McCoy and the mobsters arrive at the Genesis planet first and find a three ship blockade blocking the planet, with orders to kill anyone who comes near the planet. They are preparing a second Genesis device which they think will explode the planet. Kirk arrives just in time to save McCoy and the mobsters as their ship is blown to pieces. Kirk then confronts McCoy and McCoy tells him he’s drawn to where Spock is. Kirk says, “He’s dead Bones.” And McCoy says, “Don’t you get it Jim? I’m drawn to where is he is because he’s alive.”

Kirk then talks his way to the planet, where they realize that Spock is indeed alive because the material used in the Genesis Planet rejuvenates life and heals animal tissue. He’s just in a coma because McCoy has his consciousness. That is the secret Starfleet is trying to protect because Starfleet doesn’t want anyone knowing that flubber can keep anyone from dying because if no one died anymore, the universe would become a horrible place.

When McCoy finds Spock, Spock is magically restored and McCoy is healed. Then Kirk is taken into custody. The last line in the movie would be something like, “sometimes the needs of the one. . . or the two, outweigh the needs of the many.”

Then Star Trek IV can start with Kirk and the other officers aboard a prison shuttle on their way to Earth, rather than the Klingon cruiser.

Scott's Response: Not bad. Some of what I have to say is simply window-dressing, though. Who exactly are these mobsters and why is their ship parked in a Starfleet facility? Perhaps McCoy could instead beam down to Earth and get involved with some shady characters (smugglers or something), stealing their ship and promising to pay upon his return. And I assume Lt. Saavik is still on the Enterprise? Without her to "help" with Pon Farr, the Spock they find on the planet might be a wreck, whether he's conscious or not. Assuming he isn't affected while he's unconscious, he'd definitely have some wild oats to sow once he's back!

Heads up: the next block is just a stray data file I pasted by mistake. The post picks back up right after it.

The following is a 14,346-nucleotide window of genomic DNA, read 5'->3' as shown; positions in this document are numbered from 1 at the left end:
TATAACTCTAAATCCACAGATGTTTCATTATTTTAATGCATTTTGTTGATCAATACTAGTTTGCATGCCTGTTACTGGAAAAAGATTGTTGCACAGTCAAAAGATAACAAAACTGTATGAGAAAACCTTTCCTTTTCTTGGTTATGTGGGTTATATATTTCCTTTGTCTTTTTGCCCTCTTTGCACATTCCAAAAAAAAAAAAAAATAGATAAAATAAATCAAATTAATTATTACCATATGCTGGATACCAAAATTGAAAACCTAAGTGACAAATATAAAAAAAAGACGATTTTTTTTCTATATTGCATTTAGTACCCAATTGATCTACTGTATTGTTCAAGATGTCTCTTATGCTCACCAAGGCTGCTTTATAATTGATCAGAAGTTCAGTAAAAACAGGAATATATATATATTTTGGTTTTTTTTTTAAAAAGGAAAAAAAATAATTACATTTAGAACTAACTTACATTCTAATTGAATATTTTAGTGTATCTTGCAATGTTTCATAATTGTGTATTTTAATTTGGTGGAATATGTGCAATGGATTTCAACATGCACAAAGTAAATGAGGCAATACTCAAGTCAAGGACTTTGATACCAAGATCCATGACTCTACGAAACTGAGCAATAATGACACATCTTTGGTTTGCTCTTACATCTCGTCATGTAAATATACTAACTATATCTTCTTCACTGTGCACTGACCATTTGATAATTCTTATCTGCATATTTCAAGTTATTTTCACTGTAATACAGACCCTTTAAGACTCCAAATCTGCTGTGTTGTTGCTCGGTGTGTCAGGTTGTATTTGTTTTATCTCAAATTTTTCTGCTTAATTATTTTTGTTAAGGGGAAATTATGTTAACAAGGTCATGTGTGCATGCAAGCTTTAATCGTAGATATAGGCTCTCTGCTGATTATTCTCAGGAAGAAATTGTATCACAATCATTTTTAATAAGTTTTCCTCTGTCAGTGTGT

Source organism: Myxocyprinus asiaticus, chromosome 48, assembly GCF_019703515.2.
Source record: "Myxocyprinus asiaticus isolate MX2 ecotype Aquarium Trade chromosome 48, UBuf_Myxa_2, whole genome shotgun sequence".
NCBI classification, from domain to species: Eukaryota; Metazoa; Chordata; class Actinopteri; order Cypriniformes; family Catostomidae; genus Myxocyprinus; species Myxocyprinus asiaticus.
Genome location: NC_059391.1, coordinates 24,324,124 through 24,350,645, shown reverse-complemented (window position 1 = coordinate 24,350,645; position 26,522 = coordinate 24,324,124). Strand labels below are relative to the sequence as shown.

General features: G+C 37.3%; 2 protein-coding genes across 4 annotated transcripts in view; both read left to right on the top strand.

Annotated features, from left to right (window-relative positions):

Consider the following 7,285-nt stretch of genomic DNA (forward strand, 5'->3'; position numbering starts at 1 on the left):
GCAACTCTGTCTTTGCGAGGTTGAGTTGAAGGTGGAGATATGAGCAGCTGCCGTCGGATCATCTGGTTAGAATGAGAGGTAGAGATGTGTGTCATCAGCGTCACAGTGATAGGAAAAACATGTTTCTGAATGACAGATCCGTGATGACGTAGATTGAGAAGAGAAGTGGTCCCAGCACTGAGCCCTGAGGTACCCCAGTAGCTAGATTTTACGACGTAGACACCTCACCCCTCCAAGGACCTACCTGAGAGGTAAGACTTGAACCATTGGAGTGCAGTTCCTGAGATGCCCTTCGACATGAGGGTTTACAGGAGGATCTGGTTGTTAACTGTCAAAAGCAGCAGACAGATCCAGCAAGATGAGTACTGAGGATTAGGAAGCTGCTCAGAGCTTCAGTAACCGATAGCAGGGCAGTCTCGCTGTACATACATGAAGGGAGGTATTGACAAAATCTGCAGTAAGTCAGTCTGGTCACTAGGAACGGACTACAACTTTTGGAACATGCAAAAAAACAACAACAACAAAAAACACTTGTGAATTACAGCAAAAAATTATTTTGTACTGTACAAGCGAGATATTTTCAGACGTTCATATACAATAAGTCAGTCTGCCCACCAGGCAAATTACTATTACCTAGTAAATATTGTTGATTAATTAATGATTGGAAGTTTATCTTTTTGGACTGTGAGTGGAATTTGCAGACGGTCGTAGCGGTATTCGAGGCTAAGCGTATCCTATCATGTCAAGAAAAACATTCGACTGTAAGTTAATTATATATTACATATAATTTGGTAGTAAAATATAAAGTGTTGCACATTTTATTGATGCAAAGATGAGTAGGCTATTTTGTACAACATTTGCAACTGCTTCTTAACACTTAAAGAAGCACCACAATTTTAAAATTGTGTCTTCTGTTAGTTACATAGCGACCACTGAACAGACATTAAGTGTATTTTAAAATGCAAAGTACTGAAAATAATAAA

While I understand the reason, I'd hate to just drop Carol and David in the first five minutes, never to revisit them or their crime. That's a talk Kirk needs to have with them at some point. I'm glad you still worked in the theft of the Enterprise (arguably the best scene in the film). It wasn't clear from the description but I assume Kirk still blows it up in this version? I only ask because, while you and I are working in a vacuum, this film did set up a lot of stuff for later films (Kirk's attitude towards the Klingons, getting a new ship in the next film, etc.).

Lastly, David Marcus wasn't gay though the actor playing him might've been. But your comment reminded me of a line in Heathers: "I love my dead gay son!" Then again, since he's arrested at the beginning, does he still die in this story?

Andrew’s Reply: Scott, let's see what the readers think about those questions. . . and what else they would add?


MadMup said...

I like this alternate look at the movie... except for one thing. The best part of III (for me) is all the Vulcan stuff we get to see: the elaborate ceremonies, the whole business of the "katra" (which gets expanded on in some books from the same time), and even the planet Vulcan itself, which we didn't see much of ever.

tryanmax said...